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Evaluating Oilseed Meals, Distillers Grains, Anaerobically Digested Fiber, PowerPoint Presentation
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Evaluating Oilseed Meals, Distillers Grains, Anaerobically Digested Fiber,

Evaluating Oilseed Meals, Distillers Grains, Anaerobically Digested Fiber,

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Evaluating Oilseed Meals, Distillers Grains, Anaerobically Digested Fiber,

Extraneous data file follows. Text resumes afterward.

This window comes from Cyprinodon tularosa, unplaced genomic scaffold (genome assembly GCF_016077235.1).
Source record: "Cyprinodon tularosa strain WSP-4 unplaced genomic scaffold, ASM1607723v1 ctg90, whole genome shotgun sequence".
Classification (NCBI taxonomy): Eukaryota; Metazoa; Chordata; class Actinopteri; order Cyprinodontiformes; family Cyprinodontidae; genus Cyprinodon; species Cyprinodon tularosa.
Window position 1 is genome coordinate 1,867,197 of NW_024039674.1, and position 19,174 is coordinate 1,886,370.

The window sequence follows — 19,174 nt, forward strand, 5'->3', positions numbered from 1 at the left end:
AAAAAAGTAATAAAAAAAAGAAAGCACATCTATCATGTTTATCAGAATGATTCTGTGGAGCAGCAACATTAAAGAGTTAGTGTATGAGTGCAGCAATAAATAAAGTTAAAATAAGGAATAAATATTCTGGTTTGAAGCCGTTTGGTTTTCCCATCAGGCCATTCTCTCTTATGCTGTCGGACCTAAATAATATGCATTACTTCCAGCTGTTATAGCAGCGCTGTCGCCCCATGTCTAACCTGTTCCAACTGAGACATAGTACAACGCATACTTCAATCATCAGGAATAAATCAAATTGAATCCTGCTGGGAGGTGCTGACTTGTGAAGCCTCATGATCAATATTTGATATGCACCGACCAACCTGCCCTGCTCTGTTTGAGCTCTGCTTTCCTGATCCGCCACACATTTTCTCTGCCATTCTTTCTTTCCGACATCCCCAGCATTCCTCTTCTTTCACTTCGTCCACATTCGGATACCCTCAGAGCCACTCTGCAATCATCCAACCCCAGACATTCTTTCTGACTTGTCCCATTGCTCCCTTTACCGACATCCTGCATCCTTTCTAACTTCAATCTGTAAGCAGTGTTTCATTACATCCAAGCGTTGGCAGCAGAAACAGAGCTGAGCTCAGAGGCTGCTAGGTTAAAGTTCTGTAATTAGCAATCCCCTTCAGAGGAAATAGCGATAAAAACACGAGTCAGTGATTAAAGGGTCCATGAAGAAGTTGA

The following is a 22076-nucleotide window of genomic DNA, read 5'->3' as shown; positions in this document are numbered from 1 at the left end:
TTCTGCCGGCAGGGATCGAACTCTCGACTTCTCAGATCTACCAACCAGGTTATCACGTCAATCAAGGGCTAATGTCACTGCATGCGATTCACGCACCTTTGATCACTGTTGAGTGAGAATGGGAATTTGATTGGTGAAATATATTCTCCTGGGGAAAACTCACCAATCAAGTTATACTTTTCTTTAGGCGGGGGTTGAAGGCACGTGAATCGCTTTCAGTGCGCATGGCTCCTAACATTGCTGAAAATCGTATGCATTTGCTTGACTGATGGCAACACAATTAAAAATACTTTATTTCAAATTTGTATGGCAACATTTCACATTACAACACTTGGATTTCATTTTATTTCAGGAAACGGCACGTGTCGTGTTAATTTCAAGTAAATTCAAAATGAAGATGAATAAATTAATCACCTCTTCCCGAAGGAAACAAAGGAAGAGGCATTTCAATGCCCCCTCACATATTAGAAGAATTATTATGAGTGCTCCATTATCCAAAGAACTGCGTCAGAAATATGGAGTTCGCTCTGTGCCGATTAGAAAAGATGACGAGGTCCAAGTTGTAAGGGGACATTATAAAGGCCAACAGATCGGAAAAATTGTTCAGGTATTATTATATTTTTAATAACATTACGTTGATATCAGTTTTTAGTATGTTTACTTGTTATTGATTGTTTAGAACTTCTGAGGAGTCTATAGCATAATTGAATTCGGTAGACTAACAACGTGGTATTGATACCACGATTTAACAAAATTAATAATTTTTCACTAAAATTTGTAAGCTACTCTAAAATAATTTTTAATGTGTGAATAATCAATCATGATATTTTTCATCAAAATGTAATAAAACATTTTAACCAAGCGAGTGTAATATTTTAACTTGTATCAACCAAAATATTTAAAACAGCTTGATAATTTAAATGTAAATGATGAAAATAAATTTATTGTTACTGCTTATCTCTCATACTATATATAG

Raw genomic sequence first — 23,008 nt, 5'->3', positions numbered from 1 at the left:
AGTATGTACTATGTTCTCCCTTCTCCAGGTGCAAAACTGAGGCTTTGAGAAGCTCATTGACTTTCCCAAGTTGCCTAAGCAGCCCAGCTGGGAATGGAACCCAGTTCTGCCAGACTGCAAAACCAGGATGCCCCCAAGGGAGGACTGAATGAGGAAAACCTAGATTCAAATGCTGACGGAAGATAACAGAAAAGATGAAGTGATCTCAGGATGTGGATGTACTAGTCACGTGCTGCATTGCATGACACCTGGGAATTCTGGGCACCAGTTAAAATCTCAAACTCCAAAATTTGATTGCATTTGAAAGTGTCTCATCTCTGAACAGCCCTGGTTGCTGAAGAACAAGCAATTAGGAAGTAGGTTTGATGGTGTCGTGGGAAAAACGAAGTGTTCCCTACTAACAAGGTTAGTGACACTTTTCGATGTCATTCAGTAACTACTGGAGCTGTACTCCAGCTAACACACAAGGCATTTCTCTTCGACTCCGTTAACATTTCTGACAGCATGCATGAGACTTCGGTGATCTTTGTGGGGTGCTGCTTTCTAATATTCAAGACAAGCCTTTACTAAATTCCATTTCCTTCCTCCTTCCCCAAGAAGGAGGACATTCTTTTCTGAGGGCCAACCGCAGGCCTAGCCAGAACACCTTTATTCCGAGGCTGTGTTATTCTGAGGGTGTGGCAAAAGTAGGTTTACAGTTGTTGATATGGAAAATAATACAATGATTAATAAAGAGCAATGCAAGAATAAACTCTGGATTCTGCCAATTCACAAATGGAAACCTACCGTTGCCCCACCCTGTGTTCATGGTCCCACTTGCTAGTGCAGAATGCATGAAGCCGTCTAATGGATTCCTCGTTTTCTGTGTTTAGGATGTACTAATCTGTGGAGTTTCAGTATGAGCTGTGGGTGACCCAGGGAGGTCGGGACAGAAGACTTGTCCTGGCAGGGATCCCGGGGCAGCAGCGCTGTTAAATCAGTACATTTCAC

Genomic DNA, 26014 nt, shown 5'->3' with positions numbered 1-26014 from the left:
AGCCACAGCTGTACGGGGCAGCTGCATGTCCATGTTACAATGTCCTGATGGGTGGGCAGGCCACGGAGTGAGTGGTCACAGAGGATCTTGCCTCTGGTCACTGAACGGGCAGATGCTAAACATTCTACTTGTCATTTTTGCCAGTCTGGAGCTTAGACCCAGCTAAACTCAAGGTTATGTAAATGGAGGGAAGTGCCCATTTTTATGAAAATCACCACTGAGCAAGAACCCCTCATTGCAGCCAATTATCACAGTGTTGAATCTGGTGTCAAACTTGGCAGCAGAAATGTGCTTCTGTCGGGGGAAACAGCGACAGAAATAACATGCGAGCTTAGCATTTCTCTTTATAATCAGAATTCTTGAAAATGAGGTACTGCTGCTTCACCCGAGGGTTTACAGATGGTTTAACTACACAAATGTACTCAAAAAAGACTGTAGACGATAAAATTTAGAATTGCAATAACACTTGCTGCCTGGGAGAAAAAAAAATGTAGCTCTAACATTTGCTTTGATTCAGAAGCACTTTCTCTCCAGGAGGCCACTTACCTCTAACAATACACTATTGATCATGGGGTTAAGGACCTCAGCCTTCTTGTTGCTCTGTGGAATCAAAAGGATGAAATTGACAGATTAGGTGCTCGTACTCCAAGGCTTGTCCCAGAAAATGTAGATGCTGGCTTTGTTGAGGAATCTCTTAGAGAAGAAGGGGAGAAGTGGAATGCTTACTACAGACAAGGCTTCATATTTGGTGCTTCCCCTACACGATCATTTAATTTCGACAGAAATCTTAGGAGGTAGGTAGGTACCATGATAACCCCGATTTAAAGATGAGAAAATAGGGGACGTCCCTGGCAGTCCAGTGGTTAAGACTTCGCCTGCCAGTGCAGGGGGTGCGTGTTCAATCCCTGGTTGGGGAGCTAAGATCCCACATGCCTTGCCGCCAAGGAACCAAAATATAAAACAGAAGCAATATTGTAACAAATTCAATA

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  1. Evaluating Oilseed Meals, Distillers Grains, Anaerobically Digested Fiber, and Mint Residue as Nitrogen Fertilizer Sources Amber Moore, Ashok Alva, Harold Collins, and Rick BoydstonUniversity of Idaho, Twin Falls, Idaho and USDA ARS, Prosser, Washington Introduction Amendment Characterization Results – 2007 Field Study in Paterson, Washington Results – 2008 Field Study in Paterson, Washington Results – 2009 Field Study in Kimberly, Idaho • Changing markets (ethanol and biodiesel) and practices (plug flow digestion) are changing waste materials that are available for crop field applications. • Mint residue (aka mint slugs) left over from mint harvest , limited uses • Agronomic properties poorly understood • Important to understand agronomic potential when applied to crops with high nutrient demands, such as potatoes • Great interest from organic and sustainable growers • Limited inexpensive, nitrogen-rich organic fertilizers in the Intermountain High Plain region of Idaho • Objective: Determine how field applications of new and unique waste materials impact tuber yields in potatoes, nitrate concentrations in the fourth petiole of the potato plant, and nitrogen mineralization rates. Table 1. Nutrient content of amendments. CM 267 kg N/ha MS 267 kg N/ha Control (No preplant N) MM 267 kg N/ha DG 92 kg N/ha Control (No preplant N) DG 169 kg N/ha • Application of DG at 92 kg N/ha increased yields by at least 11 tonne/ha • No yield response over 92 kg N/ha • Petiole nitrate concentrations significantly lower than recommended for conventional production at all rates • New petiole nitrate concentration recommendations may need to be developed for organic production • Slow release N fertilizers in other studies have shown lower petiole nitrate conc. with similar or greater yields Results – Incubation study Table 2. PAN % from organic N sources applied to a Quincy fine sand at 200 mg total N kg-1. Figure 3. Effect of amendment applications on tuber yield. Paterson, Washington, 2007, Conventional, Russet Ranger potatoes. Figure 7. Effect of DG applications on tuber yield. Kimberly, Idaho, 2009, Organic, Russet Burbank potatoes. Figure 5. Effect of amendment applications on tuber yield. Paterson, Washington, 2008, Conventional, Russet Ranger potatoes. • PAN is significant for MM and DG over growing season (Table 2), greater than poultry litter or dairy compost (data not shown) • Initial immobilization and delayed release of PAN in MM and DG treatments, likely related to allelopathic isothiocyanates (MM) and peptide compounds (DG) • ADF – greater PAN early in the season, immobilizes later in the season in closed incubation environment. C:N = 20:1, immobilization expected. (Table 2) Materials and Methods • Incubation study • Sealed polyethylene bags in dark growth chamber • Amendments applied to Quincy sand at a rate of 200 mg N kg-1 • Temperature changed biweekly to simulate Eastern Washington soil temperatures • 2007 field study in Paterson, Washington • Conventional production on a Quincy sand • Russet Ranger potatoes • Urea Ammonium Nitrate applied in-season to all treatments (107 kg N/ha, total) Figure 4. Effect of amendment applications on petiole nitrate concentrations over a growing season at the 133 kg N/ha rate. Paterson, Washington, 2007, Conventional, Russet Ranger potatoes. Limits based on Washington State University recommendations. Figure 8. Effect of amendment applications on petiole nitrate concentrations over a growing season. Kimberly, Idaho, Organic, Russet Burbank potatoes. Limits based on University of Idaho recommendations. • Study observations of PAN compared to Oregon State University Organic Fertilizer Calculator predictions (Figure 1) • OSU Organic fertilizer calculator assumes linear relationship between %N and PAN between 2 and 6 %N • Tuber yields similar for CM, MM, and DG at 89 & 133 kg N/ha rates. • For mustard meal, lowest tuber yield was at the highest rate of 178 kg N/ha . • Could be attributed to allelopathic isothiocyanates. • Lower yields and highest petiole nitrate conc. for urea in comparison to CM, MM, and DG at all rates. • Excess N likely stimulating tuber top growth, compromising tuber set and bulking thus lowering tuber yields. • Also, delayed release of N from MM and DG may be more plant available over the duration of the growing season than urea, which would also increase yields • 2008 field study in Paterson, Washington • Conventional production on a Quincy sand • Russet Ranger Potatoes • Urea Ammonium Nitrate applied in-season (107 kg N/ha, total) • 2009 field study in Kimberly, Idaho • Organic production on a Portneuf silt loam • Russet Burbank potatoes Figure 6. Effect of amendment applications on petiole nitrate concentrations over a growing season at the 178 kg N/ha rate. Paterson, Washington, 2008, Conventional, Russet Ranger potatoes. Limits based on Washington State University recommendations. Conclusion • PAN for DG, MM, and ADF amended soils directly related to %N • MS (2.9 %N) applied at rates above 178 kg N/ha greatly decreased yields • Amendments greater than 4 % (CM, MM, and DG) greatly increased yields at rates above 89 kg N/ha on sandy and/or silt loam soils • ADF (2.3 %N) increased yields slightly, especially at higher rates (>267 kg N/ha). • MM reduced yield slightly at rates greater than 133-178 kg N/ha , possibly due to isothiocyanate compounds in the meal • Petiole nitrate conc. recommendations may need to be altered for fertilizers containing organic N compounds • Tuber yield declines at 267 and 356 kg N/ha rates for MM trt (Figure 5) • Isothiocyanates in MM is known to be toxic to plants at high rates • Tuber yield rapidly and dramatically declines at 267 and 356 kg N/ha rate for MS trt (Figure 5) • Cause not yet determined • Minimal yield increase for CM and DG over 178 kg N/ha rate (Figure 5) • ADF yields steadily increase from 178 to 356 kg N/ha rates (Figure 5) • Petiole nitrate concentrations indicate N deficiency for ADF and MS Figure 1. Observed and OSU Organic Fertilizer Calculator predicted PAN for ADF, DG, and MM amended soil. Hand application of DG to field plots • Model efficiency (E) greater than 0.50, indicates that the OSU Organic Fertilizer Calculator is appropriate for predicting PAN in ADF, DG, and MM